The World Health Organization, the health agency of the United Nations, has officially recommended that cannabidiol (CBD) not be internationally scheduled as a controlled substance. WHO research on CBD’s therapeutic use and side effects found that the cannabinoid was not a public danger.
“Recent evidence from animal and human studies shows that its use could have some therapeutic value for seizures due to epilepsy and related conditions. Current evidence also shows that cannabidiol is not likely to be abused or create dependence as for other cannabinoids (such as Tetra Hydro Cannabinol (THC), for instance),” reads an announcement from the WHO Expert Committee on Drug Dependence.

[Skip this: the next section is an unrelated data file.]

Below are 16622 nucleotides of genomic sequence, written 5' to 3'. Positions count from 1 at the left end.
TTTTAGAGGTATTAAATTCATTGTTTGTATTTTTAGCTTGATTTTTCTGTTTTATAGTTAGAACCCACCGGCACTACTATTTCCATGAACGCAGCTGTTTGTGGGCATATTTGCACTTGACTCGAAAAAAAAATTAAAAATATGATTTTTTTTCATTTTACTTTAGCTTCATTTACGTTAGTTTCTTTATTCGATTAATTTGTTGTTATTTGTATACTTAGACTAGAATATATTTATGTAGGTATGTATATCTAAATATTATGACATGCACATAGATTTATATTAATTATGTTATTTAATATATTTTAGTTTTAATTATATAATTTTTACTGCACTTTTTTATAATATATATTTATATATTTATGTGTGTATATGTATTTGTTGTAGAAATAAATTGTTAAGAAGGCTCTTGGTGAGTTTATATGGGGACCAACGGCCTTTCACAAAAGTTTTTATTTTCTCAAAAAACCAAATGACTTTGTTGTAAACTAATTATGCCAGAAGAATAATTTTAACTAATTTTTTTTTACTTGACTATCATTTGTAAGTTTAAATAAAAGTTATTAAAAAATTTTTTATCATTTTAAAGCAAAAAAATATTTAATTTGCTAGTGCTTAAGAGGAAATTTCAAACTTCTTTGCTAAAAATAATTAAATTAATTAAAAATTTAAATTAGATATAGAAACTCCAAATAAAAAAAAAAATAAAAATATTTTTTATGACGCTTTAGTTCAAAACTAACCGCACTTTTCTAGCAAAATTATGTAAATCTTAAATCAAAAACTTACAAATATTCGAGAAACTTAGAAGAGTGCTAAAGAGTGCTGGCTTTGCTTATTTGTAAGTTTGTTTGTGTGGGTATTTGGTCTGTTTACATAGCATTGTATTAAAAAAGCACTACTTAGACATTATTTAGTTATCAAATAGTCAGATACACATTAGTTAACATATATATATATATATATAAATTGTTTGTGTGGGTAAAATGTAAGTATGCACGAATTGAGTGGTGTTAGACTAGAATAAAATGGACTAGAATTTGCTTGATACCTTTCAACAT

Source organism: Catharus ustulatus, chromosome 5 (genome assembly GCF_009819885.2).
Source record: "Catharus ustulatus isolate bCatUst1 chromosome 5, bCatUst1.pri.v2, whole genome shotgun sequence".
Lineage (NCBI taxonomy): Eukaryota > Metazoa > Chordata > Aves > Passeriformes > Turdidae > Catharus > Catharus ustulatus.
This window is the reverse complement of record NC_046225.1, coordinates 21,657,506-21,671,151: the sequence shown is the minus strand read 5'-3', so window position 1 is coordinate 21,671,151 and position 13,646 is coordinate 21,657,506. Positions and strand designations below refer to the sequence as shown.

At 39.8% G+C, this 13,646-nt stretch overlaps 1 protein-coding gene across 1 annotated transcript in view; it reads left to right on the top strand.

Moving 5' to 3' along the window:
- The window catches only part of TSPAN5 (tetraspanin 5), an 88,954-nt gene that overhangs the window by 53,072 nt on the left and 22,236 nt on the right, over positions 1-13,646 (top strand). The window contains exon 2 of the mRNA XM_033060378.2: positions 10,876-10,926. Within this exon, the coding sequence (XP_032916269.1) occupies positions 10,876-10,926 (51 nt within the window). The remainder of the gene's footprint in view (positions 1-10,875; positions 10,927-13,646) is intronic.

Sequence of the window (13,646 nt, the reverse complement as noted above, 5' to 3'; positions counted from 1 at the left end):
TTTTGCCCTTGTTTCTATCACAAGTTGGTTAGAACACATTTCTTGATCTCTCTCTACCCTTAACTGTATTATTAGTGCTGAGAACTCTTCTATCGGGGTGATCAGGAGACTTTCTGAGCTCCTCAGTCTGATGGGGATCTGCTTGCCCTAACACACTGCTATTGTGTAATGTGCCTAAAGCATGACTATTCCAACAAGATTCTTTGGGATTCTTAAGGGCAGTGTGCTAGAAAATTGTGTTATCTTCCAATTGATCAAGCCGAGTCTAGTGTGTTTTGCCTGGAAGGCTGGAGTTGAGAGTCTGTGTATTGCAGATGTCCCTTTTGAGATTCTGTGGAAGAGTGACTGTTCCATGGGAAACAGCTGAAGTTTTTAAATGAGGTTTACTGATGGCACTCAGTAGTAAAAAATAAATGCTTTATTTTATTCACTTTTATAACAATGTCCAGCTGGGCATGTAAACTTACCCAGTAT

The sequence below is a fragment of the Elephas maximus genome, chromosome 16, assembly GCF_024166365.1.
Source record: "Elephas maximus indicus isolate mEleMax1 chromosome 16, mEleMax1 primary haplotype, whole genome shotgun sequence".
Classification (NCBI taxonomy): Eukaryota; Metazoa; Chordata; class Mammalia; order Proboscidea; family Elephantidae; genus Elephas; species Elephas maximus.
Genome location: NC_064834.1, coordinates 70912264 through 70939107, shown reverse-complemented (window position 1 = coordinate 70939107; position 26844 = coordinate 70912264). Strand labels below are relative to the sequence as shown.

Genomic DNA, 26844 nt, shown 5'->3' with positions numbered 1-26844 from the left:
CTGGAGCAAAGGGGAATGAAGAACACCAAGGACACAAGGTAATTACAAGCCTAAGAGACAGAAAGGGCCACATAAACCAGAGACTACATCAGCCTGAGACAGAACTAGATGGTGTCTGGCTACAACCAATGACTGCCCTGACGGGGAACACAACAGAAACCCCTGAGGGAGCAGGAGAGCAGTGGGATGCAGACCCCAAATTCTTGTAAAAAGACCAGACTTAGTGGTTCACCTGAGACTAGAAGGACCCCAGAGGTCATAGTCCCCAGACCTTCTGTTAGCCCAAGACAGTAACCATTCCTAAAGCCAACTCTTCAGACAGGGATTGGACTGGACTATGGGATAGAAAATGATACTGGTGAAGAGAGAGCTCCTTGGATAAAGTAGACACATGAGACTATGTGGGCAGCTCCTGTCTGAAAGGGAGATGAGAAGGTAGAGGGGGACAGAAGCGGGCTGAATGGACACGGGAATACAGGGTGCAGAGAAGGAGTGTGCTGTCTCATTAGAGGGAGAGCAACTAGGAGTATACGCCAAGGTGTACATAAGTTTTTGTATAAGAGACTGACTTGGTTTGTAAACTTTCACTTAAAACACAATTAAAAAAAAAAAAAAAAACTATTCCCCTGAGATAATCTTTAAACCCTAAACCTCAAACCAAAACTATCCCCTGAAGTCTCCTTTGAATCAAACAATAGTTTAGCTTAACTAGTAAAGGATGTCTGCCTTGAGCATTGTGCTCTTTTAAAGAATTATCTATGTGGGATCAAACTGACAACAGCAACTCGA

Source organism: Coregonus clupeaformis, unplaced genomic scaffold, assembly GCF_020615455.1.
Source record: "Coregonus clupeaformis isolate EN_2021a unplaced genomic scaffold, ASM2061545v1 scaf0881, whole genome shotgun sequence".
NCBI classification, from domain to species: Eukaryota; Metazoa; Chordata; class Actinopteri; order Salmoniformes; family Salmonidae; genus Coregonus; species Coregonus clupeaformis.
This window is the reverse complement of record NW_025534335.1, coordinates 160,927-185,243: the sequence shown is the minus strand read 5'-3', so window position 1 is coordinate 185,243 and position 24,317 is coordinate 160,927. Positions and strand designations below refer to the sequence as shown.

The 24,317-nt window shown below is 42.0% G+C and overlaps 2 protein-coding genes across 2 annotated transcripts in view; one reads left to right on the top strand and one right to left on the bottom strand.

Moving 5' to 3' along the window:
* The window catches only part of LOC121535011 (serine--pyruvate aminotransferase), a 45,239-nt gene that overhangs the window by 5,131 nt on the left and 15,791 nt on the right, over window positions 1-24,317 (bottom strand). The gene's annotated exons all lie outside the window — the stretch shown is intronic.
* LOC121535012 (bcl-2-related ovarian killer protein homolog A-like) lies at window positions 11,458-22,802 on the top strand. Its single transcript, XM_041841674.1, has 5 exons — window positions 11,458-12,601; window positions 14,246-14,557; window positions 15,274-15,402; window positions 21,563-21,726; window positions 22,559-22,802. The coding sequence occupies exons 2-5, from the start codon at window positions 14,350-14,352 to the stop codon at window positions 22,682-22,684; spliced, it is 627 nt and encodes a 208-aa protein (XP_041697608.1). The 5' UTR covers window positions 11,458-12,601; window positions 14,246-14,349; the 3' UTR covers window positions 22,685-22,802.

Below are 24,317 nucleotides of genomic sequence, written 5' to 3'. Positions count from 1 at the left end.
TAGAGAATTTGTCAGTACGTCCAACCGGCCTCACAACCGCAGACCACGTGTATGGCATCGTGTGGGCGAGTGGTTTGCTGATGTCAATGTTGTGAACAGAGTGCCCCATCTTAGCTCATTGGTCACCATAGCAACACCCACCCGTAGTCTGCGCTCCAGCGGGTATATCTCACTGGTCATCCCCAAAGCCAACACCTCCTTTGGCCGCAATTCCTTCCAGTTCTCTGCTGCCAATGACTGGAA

CBD has shown that it has medical benefits for epileptic seizures, pain, insomnia and inflammation, among other afflictions; it can be derived from both psychoactive cannabis and hemp. According to the WHO report, there is also preliminary evidence that it can treat Alzheimer’s disease, Crohn’s disease, certain forms of cancer, Parkinson’s disease and other serious conditions.